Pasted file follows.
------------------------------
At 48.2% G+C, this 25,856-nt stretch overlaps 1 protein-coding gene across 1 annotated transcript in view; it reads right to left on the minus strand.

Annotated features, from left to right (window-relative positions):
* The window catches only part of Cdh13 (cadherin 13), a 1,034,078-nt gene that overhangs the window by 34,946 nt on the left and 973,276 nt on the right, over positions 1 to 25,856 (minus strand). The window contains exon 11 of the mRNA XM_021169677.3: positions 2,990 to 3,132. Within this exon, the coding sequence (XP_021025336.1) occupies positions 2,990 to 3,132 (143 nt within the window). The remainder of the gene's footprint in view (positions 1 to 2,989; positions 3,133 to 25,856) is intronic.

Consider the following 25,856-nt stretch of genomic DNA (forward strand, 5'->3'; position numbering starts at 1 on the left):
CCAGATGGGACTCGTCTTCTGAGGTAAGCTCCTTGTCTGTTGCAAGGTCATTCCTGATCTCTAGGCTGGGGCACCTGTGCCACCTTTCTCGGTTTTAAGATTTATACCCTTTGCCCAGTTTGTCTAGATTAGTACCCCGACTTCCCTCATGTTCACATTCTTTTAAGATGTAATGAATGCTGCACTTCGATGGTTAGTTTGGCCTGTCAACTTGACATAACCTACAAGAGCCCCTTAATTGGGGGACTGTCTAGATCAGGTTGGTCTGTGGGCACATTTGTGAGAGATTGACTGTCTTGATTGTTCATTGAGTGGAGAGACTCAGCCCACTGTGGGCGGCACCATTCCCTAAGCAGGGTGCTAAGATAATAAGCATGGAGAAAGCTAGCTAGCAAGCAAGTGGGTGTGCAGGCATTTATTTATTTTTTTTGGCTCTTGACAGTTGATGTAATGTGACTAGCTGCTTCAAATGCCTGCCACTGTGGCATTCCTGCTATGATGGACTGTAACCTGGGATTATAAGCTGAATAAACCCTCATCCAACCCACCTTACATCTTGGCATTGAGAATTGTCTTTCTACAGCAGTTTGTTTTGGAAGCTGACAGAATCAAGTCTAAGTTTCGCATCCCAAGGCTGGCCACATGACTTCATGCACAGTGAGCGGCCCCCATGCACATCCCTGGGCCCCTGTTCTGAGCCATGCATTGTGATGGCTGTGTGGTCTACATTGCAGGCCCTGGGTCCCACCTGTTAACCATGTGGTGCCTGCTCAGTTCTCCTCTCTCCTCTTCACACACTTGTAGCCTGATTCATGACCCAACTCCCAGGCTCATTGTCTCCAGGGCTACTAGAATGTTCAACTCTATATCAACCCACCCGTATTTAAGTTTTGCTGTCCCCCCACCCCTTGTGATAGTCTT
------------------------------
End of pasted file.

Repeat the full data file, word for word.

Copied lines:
At 48.2% G+C, this 25,856-nt stretch overlaps 1 protein-coding gene across 1 annotated transcript in view; it reads right to left on the minus strand.

Annotated features, from left to right (window-relative positions):
* The window catches only part of Cdh13 (cadherin 13), a 1,034,078-nt gene that overhangs the window by 34,946 nt on the left and 973,276 nt on the right, over positions 1 to 25,856 (minus strand). The window contains exon 11 of the mRNA XM_021169677.3: positions 2,990 to 3,132. Within this exon, the coding sequence (XP_021025336.1) occupies positions 2,990 to 3,132 (143 nt within the window). The remainder of the gene's footprint in view (positions 1 to 2,989; positions 3,133 to 25,856) is intronic.

Consider the following 25,856-nt stretch of genomic DNA (forward strand, 5'->3'; position numbering starts at 1 on the left):
CCAGATGGGACTCGTCTTCTGAGGTAAGCTCCTTGTCTGTTGCAAGGTCATTCCTGATCTCTAGGCTGGGGCACCTGTGCCACCTTTCTCGGTTTTAAGATTTATACCCTTTGCCCAGTTTGTCTAGATTAGTACCCCGACTTCCCTCATGTTCACATTCTTTTAAGATGTAATGAATGCTGCACTTCGATGGTTAGTTTGGCCTGTCAACTTGACATAACCTACAAGAGCCCCTTAATTGGGGGACTGTCTAGATCAGGTTGGTCTGTGGGCACATTTGTGAGAGATTGACTGTCTTGATTGTTCATTGAGTGGAGAGACTCAGCCCACTGTGGGCGGCACCATTCCCTAAGCAGGGTGCTAAGATAATAAGCATGGAGAAAGCTAGCTAGCAAGCAAGTGGGTGTGCAGGCATTTATTTATTTTTTTTGGCTCTTGACAGTTGATGTAATGTGACTAGCTGCTTCAAATGCCTGCCACTGTGGCATTCCTGCTATGATGGACTGTAACCTGGGATTATAAGCTGAATAAACCCTCATCCAACCCACCTTACATCTTGGCATTGAGAATTGTCTTTCTACAGCAGTTTGTTTTGGAAGCTGACAGAATCAAGTCTAAGTTTCGCATCCCAAGGCTGGCCACATGACTTCATGCACAGTGAGCGGCCCCCATGCACATCCCTGGGCCCCTGTTCTGAGCCATGCATTGTGATGGCTGTGTGGTCTACATTGCAGGCCCTGGGTCCCACCTGTTAACCATGTGGTGCCTGCTCAGTTCTCCTCTCTCCTCTTCACACACTTGTAGCCTGATTCATGACCCAACTCCCAGGCTCATTGTCTCCAGGGCTACTAGAATGTTCAACTCTATATCAACCCACCCGTATTTAAGTTTTGCTGTCCCCCCACCCCTTGTGATAGTCTT